History graduate student wins dissertation research award

May 15, 2024
woman smiling

We are excited to share another award recipient from our esteemed graduate program! Allie Lopez has received the John Higham Research Fellowship at the Organization of American Historians 2024 Conference on American History in New Orleans this last month. The John Higham Research Fellowship helps support graduate students writing doctoral dissertations for a PhD in American History by helping fund their research needed to write their dissertation. Two annual awards are given in memory of John Higham (1920-2003), past president of the OAH and an important figure in immigration, ethnic, and intellectual history. 

Lopez’s proposal, “The Injustice that Permeates: Jim Crow, Fear, and Dispossession in Rural Alabama, 1930–1985” answers the call to “make civil rights harder” by shifting the narrative focus from small groups of activists to the large majority of rural Black southerners who did not engage in active resistance and suffered under the yoke of white supremacy. Taking Alabama’s Black belt as a case study, Allie Lopez works to excavate the daily textures of life under Jim Crow for this dispossessed majority, using a range of archival sources to describe “local iterations of white structural control and how Black women and men endured and engaged in their communities.” The dissertation describes the many and varied obstacles that the system of white domination placed in the way of rural Black residents, some of whom may have been tempted to join the civil rights struggle and others of whom wanted nothing at all to do with it. The project also explores how these dispossessed figures experienced and understood their circumstances. Lopez will use the Higham Fellowship funds to travel to the Auburn University Libraries and the Amistad Research Center in New Orleans.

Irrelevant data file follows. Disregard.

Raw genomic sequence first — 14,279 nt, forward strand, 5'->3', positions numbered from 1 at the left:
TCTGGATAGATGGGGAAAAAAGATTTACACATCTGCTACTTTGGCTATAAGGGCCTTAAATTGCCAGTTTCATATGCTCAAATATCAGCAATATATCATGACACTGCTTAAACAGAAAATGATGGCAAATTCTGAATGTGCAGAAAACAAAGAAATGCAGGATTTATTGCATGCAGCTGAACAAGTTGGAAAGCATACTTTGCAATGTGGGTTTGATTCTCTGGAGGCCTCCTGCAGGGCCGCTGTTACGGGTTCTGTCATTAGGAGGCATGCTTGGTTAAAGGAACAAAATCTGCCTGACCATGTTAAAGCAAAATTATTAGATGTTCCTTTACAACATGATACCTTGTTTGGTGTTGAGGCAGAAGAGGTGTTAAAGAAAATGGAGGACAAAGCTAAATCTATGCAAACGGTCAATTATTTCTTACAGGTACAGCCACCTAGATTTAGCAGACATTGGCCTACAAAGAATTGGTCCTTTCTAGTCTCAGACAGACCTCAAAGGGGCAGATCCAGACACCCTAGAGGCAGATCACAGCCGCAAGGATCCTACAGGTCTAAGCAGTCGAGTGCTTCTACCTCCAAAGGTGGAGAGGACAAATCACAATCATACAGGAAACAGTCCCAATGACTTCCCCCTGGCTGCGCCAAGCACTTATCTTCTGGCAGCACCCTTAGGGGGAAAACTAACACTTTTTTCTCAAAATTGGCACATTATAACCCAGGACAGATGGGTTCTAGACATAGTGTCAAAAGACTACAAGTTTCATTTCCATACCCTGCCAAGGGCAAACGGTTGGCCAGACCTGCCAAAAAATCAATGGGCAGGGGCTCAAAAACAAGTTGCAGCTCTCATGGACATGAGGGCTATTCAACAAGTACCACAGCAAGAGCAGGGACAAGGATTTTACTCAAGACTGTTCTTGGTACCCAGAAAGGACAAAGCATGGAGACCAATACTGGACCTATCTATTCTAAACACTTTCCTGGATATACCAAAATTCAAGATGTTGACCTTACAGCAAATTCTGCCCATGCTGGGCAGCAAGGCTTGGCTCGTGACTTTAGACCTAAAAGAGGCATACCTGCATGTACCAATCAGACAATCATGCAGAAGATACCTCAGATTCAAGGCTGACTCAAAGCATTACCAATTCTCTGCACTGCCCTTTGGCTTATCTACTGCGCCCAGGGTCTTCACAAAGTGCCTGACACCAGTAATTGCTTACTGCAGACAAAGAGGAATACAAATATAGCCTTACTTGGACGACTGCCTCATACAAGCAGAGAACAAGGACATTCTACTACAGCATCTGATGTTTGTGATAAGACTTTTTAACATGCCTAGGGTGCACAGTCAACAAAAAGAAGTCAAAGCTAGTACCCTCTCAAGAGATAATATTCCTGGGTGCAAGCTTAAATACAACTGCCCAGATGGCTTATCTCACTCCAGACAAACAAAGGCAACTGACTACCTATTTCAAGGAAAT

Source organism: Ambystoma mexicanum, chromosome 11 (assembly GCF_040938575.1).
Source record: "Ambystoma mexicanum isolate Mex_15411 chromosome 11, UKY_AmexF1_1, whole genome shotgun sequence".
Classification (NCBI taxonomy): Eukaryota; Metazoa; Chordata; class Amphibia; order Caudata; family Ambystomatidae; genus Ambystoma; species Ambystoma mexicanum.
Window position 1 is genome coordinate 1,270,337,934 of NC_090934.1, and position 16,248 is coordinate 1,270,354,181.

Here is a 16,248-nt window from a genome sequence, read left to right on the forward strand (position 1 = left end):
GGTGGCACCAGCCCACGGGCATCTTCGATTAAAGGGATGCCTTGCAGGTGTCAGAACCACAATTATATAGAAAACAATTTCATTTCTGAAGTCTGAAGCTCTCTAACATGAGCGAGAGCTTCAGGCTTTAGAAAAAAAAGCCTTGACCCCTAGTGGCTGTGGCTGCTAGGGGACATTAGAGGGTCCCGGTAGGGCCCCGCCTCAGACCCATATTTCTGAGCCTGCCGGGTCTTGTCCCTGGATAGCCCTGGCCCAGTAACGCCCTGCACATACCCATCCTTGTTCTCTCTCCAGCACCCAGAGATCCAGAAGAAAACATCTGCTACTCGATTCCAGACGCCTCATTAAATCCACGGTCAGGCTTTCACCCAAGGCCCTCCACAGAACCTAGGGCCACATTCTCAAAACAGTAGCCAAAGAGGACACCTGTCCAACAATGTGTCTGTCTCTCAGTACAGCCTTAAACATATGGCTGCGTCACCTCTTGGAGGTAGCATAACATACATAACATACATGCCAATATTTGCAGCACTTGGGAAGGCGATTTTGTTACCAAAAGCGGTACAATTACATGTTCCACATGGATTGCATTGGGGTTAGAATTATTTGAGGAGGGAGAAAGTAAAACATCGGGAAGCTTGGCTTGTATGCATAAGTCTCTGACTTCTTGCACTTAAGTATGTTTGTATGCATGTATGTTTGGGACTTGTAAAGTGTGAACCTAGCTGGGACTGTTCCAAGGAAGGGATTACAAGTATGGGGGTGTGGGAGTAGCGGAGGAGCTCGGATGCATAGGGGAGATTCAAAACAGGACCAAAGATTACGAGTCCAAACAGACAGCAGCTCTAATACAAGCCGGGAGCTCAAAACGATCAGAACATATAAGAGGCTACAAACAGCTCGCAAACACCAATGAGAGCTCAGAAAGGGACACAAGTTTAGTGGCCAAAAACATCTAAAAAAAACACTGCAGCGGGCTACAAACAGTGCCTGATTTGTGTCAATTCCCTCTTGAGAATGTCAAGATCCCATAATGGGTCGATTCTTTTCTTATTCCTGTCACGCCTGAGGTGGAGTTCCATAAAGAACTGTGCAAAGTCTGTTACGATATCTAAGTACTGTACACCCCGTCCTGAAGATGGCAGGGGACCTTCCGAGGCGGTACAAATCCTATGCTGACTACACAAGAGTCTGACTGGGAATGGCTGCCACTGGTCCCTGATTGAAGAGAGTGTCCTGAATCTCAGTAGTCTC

Congratulations on receiving this award, Allie!